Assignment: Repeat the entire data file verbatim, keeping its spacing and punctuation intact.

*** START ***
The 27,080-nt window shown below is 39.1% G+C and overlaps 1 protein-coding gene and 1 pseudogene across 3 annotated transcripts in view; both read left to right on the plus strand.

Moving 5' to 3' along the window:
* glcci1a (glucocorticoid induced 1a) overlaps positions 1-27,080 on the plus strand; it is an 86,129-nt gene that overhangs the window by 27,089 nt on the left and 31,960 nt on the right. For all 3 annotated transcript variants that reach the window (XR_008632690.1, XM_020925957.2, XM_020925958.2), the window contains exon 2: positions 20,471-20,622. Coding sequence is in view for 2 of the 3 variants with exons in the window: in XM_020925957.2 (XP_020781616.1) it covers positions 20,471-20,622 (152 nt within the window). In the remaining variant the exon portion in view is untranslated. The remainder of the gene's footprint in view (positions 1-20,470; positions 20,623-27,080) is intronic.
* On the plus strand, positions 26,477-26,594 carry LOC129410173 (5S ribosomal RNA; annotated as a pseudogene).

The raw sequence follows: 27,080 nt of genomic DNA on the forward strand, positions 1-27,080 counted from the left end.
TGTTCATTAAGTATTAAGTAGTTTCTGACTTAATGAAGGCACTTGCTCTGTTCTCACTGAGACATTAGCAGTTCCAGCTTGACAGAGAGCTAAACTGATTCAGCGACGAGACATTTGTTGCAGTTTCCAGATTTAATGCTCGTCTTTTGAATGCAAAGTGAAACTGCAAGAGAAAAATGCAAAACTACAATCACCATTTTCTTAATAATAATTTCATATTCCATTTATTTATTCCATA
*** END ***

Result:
The 27,080-nt window shown below is 39.1% G+C and overlaps 1 protein-coding gene and 1 pseudogene across 3 annotated transcripts in view; both read left to right on the plus strand.

Moving 5' to 3' along the window:
* glcci1a (glucocorticoid induced 1a) overlaps positions 1-27,080 on the plus strand; it is an 86,129-nt gene that overhangs the window by 27,089 nt on the left and 31,960 nt on the right. For all 3 annotated transcript variants that reach the window (XR_008632690.1, XM_020925957.2, XM_020925958.2), the window contains exon 2: positions 20,471-20,622. Coding sequence is in view for 2 of the 3 variants with exons in the window: in XM_020925957.2 (XP_020781616.1) it covers positions 20,471-20,622 (152 nt within the window). In the remaining variant the exon portion in view is untranslated. The remainder of the gene's footprint in view (positions 1-20,470; positions 20,623-27,080) is intronic.
* On the plus strand, positions 26,477-26,594 carry LOC129410173 (5S ribosomal RNA; annotated as a pseudogene).

The raw sequence follows: 27,080 nt of genomic DNA on the forward strand, positions 1-27,080 counted from the left end.
TGTTCATTAAGTATTAAGTAGTTTCTGACTTAATGAAGGCACTTGCTCTGTTCTCACTGAGACATTAGCAGTTCCAGCTTGACAGAGAGCTAAACTGATTCAGCGACGAGACATTTGTTGCAGTTTCCAGATTTAATGCTCGTCTTTTGAATGCAAAGTGAAACTGCAAGAGAAAAATGCAAAACTACAATCACCATTTTCTTAATAATAATTTCATATTCCATTTATTTATTCCATA